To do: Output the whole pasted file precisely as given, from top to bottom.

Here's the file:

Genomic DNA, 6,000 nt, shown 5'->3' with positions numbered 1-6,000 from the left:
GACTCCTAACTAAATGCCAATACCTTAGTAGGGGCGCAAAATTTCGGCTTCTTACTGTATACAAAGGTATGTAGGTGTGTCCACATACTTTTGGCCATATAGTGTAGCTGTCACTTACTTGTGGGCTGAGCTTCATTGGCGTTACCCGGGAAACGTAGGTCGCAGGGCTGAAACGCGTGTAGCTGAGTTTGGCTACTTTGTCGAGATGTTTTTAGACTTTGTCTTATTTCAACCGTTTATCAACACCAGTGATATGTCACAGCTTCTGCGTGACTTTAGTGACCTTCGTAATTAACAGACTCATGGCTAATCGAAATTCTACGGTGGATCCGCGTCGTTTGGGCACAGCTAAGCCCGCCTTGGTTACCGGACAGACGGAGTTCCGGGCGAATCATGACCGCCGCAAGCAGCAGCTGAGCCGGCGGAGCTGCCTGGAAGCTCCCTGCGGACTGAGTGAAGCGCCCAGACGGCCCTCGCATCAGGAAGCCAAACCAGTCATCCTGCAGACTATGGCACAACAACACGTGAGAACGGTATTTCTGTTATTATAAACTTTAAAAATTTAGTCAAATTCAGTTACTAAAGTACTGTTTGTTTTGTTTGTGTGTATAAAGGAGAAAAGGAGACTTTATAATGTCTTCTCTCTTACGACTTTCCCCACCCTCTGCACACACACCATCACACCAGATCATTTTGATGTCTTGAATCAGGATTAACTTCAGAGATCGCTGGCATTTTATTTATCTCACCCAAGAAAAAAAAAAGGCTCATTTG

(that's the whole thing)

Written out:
Genomic DNA, 6,000 nt, shown 5'->3' with positions numbered 1-6,000 from the left:
GACTCCTAACTAAATGCCAATACCTTAGTAGGGGCGCAAAATTTCGGCTTCTTACTGTATACAAAGGTATGTAGGTGTGTCCACATACTTTTGGCCATATAGTGTAGCTGTCACTTACTTGTGGGCTGAGCTTCATTGGCGTTACCCGGGAAACGTAGGTCGCAGGGCTGAAACGCGTGTAGCTGAGTTTGGCTACTTTGTCGAGATGTTTTTAGACTTTGTCTTATTTCAACCGTTTATCAACACCAGTGATATGTCACAGCTTCTGCGTGACTTTAGTGACCTTCGTAATTAACAGACTCATGGCTAATCGAAATTCTACGGTGGATCCGCGTCGTTTGGGCACAGCTAAGCCCGCCTTGGTTACCGGACAGACGGAGTTCCGGGCGAATCATGACCGCCGCAAGCAGCAGCTGAGCCGGCGGAGCTGCCTGGAAGCTCCCTGCGGACTGAGTGAAGCGCCCAGACGGCCCTCGCATCAGGAAGCCAAACCAGTCATCCTGCAGACTATGGCACAACAACACGTGAGAACGGTATTTCTGTTATTATAAACTTTAAAAATTTAGTCAAATTCAGTTACTAAAGTACTGTTTGTTTTGTTTGTGTGTATAAAGGAGAAAAGGAGACTTTATAATGTCTTCTCTCTTACGACTTTCCCCACCCTCTGCACACACACCATCACACCAGATCATTTTGATGTCTTGAATCAGGATTAACTTCAGAGATCGCTGGCATTTTATTTATCTCACCCAAGAAAAAAAAAAGGCTCATTTG